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Being weak on regular expressions, I've been working with them to improve. One concept I've been trying to do is to remove all HTML elements except for a list of allowed ones.

I've managed to do the reverse -- remove a specified list of elements:

<\/?(strong|em|a)[^>]*>

However I want the opposite, and remove every element but.

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up vote 0 down vote accepted
/<(.|\n)*?>/g

matches all HTML tags pairs including attributes in the tags

Exclude tags strong and em

(?!strong|em)

matches all HTML tags pairs but strong and em

<((?!strong|em).|\n)*?>
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1  
"<((?!strong|em).|\n)*?>" doesn't quite work: it won't match any tags that start with <strong or <em. For example: <stronger>test</stronger> and <embark>test</embark> aren't returned as matches. – core Apr 25 '09 at 0:20

Do NOT try parsing with regular expressions

Instead use a real parser

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This is not meant as an actualy production implementation, but as a learning experiment. – Zurahn Feb 5 '09 at 5:55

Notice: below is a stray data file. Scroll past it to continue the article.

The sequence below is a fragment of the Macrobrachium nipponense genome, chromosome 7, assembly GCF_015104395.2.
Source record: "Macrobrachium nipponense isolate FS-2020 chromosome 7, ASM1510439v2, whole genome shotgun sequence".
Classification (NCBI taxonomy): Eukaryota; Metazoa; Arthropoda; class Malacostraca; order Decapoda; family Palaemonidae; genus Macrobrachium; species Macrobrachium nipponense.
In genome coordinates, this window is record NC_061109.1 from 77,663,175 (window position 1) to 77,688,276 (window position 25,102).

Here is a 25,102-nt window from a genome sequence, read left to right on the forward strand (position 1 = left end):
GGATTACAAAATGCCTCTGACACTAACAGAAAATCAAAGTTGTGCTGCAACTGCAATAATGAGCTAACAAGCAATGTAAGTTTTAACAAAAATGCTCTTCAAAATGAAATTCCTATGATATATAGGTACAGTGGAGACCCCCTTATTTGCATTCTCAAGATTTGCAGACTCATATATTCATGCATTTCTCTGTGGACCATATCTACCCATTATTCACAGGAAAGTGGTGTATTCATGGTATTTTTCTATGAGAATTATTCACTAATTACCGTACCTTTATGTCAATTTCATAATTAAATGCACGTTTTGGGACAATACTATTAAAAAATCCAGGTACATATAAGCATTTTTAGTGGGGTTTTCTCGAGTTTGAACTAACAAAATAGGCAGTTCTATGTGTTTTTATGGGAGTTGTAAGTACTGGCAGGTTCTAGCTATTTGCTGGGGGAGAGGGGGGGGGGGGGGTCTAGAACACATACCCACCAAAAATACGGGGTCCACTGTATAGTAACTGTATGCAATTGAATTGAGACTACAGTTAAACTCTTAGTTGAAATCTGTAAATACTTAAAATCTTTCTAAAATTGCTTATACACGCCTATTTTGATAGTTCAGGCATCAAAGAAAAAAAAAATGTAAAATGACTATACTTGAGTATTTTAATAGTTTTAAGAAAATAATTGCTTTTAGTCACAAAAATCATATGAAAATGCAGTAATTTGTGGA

Fair enough, just had to post this as warning to others. – grom Feb 5 '09 at 6:34

Don't use regex for parsing [X]HTML.

Doubly especially definitely NEVER use regex for parsing [X]HTML as a security measure.

An HTML parser (or tidier followed by an XML parser) is the only workable approach for whitelisting.

/<(.|\n)*?>/g matches all HTML tags pairs including attributes in the tags

No.

<a href=">" onmouseover="attackCode()">

and a thousand other possibilities, both valid and malformed-but-the-browser-will-still-understand-it.

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Assuming PCRE, use (?!elements) instead of (elements).

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Halfway there. It still matches the closing tag. e.g. <strong>test</strong> returns <strong>test – Zurahn Feb 5 '09 at 6:34

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